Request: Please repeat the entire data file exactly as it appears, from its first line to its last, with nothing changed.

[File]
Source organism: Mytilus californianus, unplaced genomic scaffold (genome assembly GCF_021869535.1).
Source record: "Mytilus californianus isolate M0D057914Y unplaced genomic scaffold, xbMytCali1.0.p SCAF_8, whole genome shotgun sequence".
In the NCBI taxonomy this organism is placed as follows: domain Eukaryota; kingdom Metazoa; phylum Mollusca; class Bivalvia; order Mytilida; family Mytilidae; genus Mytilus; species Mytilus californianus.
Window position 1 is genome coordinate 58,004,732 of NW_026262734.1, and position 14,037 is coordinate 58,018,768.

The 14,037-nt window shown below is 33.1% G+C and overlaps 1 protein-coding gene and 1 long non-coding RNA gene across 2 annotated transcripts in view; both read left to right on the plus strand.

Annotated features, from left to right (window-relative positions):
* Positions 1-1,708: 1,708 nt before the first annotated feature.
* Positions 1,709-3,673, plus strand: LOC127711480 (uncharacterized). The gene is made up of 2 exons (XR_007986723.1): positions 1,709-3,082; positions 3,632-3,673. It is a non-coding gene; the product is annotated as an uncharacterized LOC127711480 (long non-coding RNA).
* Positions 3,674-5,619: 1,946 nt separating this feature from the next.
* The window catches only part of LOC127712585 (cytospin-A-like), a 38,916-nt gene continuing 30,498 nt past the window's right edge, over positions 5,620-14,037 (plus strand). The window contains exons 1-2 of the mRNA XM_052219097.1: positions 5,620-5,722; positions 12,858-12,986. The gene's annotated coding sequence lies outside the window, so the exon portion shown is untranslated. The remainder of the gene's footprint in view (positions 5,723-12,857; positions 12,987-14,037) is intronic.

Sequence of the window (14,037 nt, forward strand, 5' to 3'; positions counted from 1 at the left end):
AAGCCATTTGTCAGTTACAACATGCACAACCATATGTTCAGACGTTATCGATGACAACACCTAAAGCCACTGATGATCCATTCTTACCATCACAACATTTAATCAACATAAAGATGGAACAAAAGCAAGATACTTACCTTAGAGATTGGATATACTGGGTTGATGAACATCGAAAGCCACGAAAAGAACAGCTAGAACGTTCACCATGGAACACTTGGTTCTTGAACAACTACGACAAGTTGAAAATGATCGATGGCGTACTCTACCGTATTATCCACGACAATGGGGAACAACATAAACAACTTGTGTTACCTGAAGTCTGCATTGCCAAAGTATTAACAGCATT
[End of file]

Source organism: Mytilus californianus, unplaced genomic scaffold (genome assembly GCF_021869535.1).
Source record: "Mytilus californianus isolate M0D057914Y unplaced genomic scaffold, xbMytCali1.0.p SCAF_8, whole genome shotgun sequence".
In the NCBI taxonomy this organism is placed as follows: domain Eukaryota; kingdom Metazoa; phylum Mollusca; class Bivalvia; order Mytilida; family Mytilidae; genus Mytilus; species Mytilus californianus.
Window position 1 is genome coordinate 58,004,732 of NW_026262734.1, and position 14,037 is coordinate 58,018,768.

The 14,037-nt window shown below is 33.1% G+C and overlaps 1 protein-coding gene and 1 long non-coding RNA gene across 2 annotated transcripts in view; both read left to right on the plus strand.

Annotated features, from left to right (window-relative positions):
* Positions 1-1,708: 1,708 nt before the first annotated feature.
* Positions 1,709-3,673, plus strand: LOC127711480 (uncharacterized). The gene is made up of 2 exons (XR_007986723.1): positions 1,709-3,082; positions 3,632-3,673. It is a non-coding gene; the product is annotated as an uncharacterized LOC127711480 (long non-coding RNA).
* Positions 3,674-5,619: 1,946 nt separating this feature from the next.
* The window catches only part of LOC127712585 (cytospin-A-like), a 38,916-nt gene continuing 30,498 nt past the window's right edge, over positions 5,620-14,037 (plus strand). The window contains exons 1-2 of the mRNA XM_052219097.1: positions 5,620-5,722; positions 12,858-12,986. The gene's annotated coding sequence lies outside the window, so the exon portion shown is untranslated. The remainder of the gene's footprint in view (positions 5,723-12,857; positions 12,987-14,037) is intronic.

Sequence of the window (14,037 nt, forward strand, 5' to 3'; positions counted from 1 at the left end):
AAGCCATTTGTCAGTTACAACATGCACAACCATATGTTCAGACGTTATCGATGACAACACCTAAAGCCACTGATGATCCATTCTTACCATCACAACATTTAATCAACATAAAGATGGAACAAAAGCAAGATACTTACCTTAGAGATTGGATATACTGGGTTGATGAACATCGAAAGCCACGAAAAGAACAGCTAGAACGTTCACCATGGAACACTTGGTTCTTGAACAACTACGACAAGTTGAAAATGATCGATGGCGTACTCTACCGTATTATCCACGACAATGGGGAACAACATAAACAACTTGTGTTACCTGAAGTCTGCATTGCCAAAGTATTAACAGCATT